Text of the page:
In my previous blog entry I posted a statement that ‘Living abroad makes you more creative’ asking whether it is Fact or Fiction.
Here is some evidence:
The statement that living abroad makes you more creative is a fact.
The argument that creativity is fostered by living abroad is not revolutionary.
However, you may argue that it is not living abroad that makes you more creative, it is just that people who are initially more creative choose to go abroad. This makes sense, as there is a body of research on creative personalities (e.g. Feist, 1998; Macrae & Costa 1987; Simonton, 2003) which states that such traits as risk-taking, energy, self-confidence, ambition, cognitive flexibility, and most importantly openness to change are known to predict creativity. The same traits may as well distinguish between expats and those that choose to stay at home.
Despite all that, there is a widespread stereotype of expatriate artists that reach their peak of creativity and produce their best masterpieces while living in a foreign country. Indeed, such notable figures as Pablo Picasso, Ernest Hemingway or Sergei Prokofiev somewhat justify the stereotype and evoke the idea that multicultural experience links to creativity.
In 2008, the scholars Maddux, Adam, Galinsky, Leung and Chiu started to systematically research this topic. Over a period of three years and across different samples of European and American undergraduate and MBA students the researchers empirically tested whether living abroad leads to more creativity, which was measured in terms of various tasks such as flexible problem-solving, negotiations, word-completion, idea generation and literary writing. It is important to note that these studies controlled for differences in personality traits which eliminates the effect of creativity being a premise to going abroad.
The results indicate that multicultural experience indeed helps individuals approach tasks from different angles, obtain ideas from foreign cultures and think ’out of the box’ which ultimately enhances creativity. Based on their latest study Maddux and colleagues (2010) conclude that the important mechanism through which living abroad increases creativity is multicultural learning. More specifically, this learning experience facilitates flexibility of thoughts and ideas, increases the awareness of underlying connections and associations, and helps to overcome fixedness of one’s existing knowledge and experience barriers. In other words, the researchers believe that adaptation while living abroad is key to enhanced creativity.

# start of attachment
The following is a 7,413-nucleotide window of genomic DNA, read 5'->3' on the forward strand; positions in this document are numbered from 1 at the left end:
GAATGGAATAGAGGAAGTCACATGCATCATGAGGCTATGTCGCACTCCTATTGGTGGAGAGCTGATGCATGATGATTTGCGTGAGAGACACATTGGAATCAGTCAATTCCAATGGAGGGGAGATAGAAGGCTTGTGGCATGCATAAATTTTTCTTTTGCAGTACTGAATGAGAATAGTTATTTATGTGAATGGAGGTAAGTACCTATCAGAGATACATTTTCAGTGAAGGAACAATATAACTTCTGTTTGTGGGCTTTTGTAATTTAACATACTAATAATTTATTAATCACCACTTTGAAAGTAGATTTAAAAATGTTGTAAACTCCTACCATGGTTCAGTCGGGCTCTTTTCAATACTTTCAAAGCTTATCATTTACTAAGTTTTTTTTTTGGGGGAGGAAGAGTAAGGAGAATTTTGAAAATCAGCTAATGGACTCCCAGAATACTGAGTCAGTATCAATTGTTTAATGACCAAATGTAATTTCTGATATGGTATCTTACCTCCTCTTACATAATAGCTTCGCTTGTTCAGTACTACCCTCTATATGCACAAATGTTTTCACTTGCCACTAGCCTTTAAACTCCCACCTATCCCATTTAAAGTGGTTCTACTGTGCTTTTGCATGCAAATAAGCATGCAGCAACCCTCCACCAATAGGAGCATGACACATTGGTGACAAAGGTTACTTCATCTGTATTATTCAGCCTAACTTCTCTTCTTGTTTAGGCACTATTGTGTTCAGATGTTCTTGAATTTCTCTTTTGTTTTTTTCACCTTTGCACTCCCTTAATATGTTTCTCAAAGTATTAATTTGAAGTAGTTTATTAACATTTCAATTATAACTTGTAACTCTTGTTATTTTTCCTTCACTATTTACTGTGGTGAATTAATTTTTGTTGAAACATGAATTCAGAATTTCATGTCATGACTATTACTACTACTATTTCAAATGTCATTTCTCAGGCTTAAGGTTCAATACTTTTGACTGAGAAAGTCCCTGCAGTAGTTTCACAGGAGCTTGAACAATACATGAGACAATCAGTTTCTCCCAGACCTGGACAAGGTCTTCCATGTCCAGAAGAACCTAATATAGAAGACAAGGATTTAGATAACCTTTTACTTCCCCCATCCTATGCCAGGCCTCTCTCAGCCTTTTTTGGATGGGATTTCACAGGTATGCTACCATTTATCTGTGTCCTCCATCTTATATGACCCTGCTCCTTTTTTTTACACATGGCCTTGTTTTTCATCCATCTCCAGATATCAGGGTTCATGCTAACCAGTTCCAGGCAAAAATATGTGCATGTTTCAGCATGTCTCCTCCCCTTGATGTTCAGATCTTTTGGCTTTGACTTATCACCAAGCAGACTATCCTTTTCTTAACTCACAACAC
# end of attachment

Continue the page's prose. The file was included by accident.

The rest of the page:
In sum, being abroad does not make you create an artwork masterpiece, but under certain conditions, such as living, not just traveling abroad, and thorough integration into the local lifestyle and community, it may increase your creative performance and creative thinking within everyday life situations.
If you want to test your own level of creativity, consider the following problem:
A prisoner was attempting to escape from a tower. He found a rope in his cell that was half as long enough to permit him to reach the ground safely. He divided the rope in half, tied the two parts together, and escaped. How could he have done this?
Feist, G.J., 1998. A meta-analysis of the impact of personality on scientific and artistic creativity. Personality and Social Psychological Review, 2, 290–309.
Leung, K.Y., Maddux, W.W., Galinsky, A.D., and Chiu, C.Y.(2008). Multicultural experience enhances creativity: The when and how. American Psychologist, 63(3), 169-181.
McCrae, R. R., & Costa, P. C., Jr. (1987). Validation of the five-factor model across instruments and observers. Journal of Personality and Social Psychology, 52, 81–90.
Maddux, W.W., Leung, K.Y., Chiu, C.Y., & Galinsky, A.D. (2009). Toward a more complete understanding of the link between multicultural experience and creativity. American Psychologist, 64(2), 156-158.
Maddux, W.W., Adam, H., & Galinsky, A.D. (2010). When in Rome…learn why the Romans do what they do: How multicultural learning experiences enhance creativity. Personality and Social Psychology Bulletin, 36(6), 731-741.
Simonton, D. K. (2003). Scientific creativity as constrained stochastic behavior: The integration of product, process, and person perspectives. Psychological Bulletin, 129, 475-494.